The final two panels on the page emphasize this instability as the reader is shown the pit from the point-of-view of an Aborigine during the massacre, coupled with an ambivalent narrative that asserts “Every night, for two hundred years. Wearing and wearing at the soul, grain by grain, like sea against the cliffs. Do cliffs never tire? Do cliffs never beg the sea to take them whole?” (121). The melodramatic tone of the questions satirizes the circumstance, in which the large group is slaughtered, ostensibly “taken whole.” The rhetorical questions posed do not directly map onto the Aborigines, but rather onto the soldiers, who are acting within the first panel, and recall clichéd constructions of extreme experience, but rather than explicitly linking that with the bloodied corpses of Aborigines depicted in the final panels, the narrator is instead remarking on how “wearying” it is for the soldiers to repeatedly enact the massacre. The first and second panels both refer to the actions of the soldiers, while the third refers primarily to the resistance of the Aborigines, and the activity of the soldiers. In using a slightly indeterminate pronoun, the narrator is mocking the effacement of the gulf between the experiences of the perpetrators and the experiences of the victims. The ambivalence of the metaphorical references in the questions stubbornly resists the reader’s desire to take an ethical stance in relation to the obvious massacre that is depicted, as the victims’ narratives are entirely erased in this, and the narrator instead expressed a parody of sympathy for the perpetrators. At the outset, Carey and Frusin work against a stable readerly position. While the images appear to merely depict what is related in the textual, instead, the textual operates to complicate to focus of empathy. The reader is offered the point-of-view of both the soldiers and of the Aborigines, and the violence experienced by the Aborigines naturally functions to promote sympathy and horror in the reader. However, the referent in the series of metaphorical questions seems to be both groups, implying that perpetrating violence wears on the soul in a similar way as experiencing violence as a victim.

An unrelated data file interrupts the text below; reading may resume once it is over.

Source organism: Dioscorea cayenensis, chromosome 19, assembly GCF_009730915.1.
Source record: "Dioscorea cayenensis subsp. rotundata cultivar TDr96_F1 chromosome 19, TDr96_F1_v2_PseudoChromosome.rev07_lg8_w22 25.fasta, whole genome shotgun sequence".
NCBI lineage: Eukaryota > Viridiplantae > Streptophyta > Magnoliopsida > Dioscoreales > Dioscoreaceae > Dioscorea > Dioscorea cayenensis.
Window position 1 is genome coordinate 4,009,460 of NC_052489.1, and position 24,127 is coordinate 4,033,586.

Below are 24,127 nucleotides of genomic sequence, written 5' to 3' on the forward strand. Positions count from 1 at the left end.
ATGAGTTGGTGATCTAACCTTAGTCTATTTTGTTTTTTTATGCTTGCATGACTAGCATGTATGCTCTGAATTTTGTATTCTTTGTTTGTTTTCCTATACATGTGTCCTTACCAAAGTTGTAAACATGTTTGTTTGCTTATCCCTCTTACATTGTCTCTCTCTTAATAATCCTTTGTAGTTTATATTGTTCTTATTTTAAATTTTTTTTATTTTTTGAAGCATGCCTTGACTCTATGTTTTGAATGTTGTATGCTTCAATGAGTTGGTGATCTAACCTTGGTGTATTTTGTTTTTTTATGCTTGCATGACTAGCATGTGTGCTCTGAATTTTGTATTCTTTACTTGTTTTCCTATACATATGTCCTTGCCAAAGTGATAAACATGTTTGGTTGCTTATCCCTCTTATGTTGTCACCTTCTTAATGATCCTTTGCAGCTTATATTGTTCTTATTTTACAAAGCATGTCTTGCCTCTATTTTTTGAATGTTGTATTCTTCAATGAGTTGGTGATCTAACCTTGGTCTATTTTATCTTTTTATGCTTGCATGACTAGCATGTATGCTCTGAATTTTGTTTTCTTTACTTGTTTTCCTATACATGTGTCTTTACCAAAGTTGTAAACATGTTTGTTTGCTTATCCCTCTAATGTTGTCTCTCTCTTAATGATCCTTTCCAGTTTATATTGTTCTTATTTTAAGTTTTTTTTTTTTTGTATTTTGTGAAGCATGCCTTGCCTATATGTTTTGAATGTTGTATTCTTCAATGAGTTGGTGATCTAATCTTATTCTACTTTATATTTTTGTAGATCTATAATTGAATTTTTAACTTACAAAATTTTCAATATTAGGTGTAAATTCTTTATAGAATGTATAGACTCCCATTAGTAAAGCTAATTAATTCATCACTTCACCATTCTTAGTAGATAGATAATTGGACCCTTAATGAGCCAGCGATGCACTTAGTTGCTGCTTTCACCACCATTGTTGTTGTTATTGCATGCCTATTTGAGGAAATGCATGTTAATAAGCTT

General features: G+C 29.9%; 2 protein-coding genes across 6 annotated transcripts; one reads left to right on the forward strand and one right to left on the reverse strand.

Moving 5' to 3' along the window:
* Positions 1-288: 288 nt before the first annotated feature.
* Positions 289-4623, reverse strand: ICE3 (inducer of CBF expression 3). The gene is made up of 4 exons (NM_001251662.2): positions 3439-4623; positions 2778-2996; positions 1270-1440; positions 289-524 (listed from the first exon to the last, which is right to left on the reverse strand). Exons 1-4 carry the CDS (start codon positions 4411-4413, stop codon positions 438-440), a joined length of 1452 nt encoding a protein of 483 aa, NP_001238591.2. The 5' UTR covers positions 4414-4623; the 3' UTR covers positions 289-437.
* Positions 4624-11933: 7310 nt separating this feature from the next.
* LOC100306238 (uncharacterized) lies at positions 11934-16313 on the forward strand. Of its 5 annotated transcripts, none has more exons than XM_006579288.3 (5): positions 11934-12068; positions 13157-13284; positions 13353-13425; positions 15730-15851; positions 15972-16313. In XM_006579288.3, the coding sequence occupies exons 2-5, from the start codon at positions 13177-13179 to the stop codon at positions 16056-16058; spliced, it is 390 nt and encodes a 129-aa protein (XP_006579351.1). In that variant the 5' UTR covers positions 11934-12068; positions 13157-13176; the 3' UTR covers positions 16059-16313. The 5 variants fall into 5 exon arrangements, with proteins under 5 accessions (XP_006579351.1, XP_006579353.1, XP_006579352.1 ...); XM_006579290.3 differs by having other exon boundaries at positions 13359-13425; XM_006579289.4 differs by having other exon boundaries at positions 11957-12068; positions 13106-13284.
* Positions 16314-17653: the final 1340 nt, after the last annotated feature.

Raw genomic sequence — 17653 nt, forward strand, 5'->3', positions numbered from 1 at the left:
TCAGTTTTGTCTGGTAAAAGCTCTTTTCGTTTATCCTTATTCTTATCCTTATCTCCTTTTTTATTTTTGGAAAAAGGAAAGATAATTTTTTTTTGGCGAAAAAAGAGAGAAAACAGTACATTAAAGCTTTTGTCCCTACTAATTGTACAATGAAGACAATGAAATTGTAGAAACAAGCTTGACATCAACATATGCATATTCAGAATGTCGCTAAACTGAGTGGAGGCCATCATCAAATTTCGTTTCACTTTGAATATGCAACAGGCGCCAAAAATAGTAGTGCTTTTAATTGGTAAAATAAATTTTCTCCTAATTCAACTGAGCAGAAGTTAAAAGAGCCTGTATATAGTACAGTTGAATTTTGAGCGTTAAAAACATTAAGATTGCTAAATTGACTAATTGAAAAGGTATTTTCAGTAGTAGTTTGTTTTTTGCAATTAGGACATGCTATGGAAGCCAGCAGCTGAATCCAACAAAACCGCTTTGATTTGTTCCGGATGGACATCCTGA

Positing this equivalency at the outset complicates the ethical position of the reader because the page communicates likely the only information that the reader has about the genocide of the Tasmanian Aborigines, and this information is already obscured by the sympathetic referents, as well as the temporal location. The digging of the pit and the experience of the massacre take place “every night,” but it is not a new pit that is dug, or a new group that is slain: the same pit is dug “for the first time” every night. Notably, the narratorial voice that opened the comic disappears immediately after the first page. The textual component of the rest of the comic takes place either in dialogue bubbles or in text box narration that is directly attributable to a character presented in the comic, but the initial narratorial voice is clearly distinct from the voices of the characters. First, it indicates proximity through its knowledge of both the actions of the perpetrators and the feelings of the victims, which would suggest an omniscient narrator not present elsewhere in “Third Worlds.” In fact, the only time that this disembodied voice returns is on the penultimate page, which will be explored later.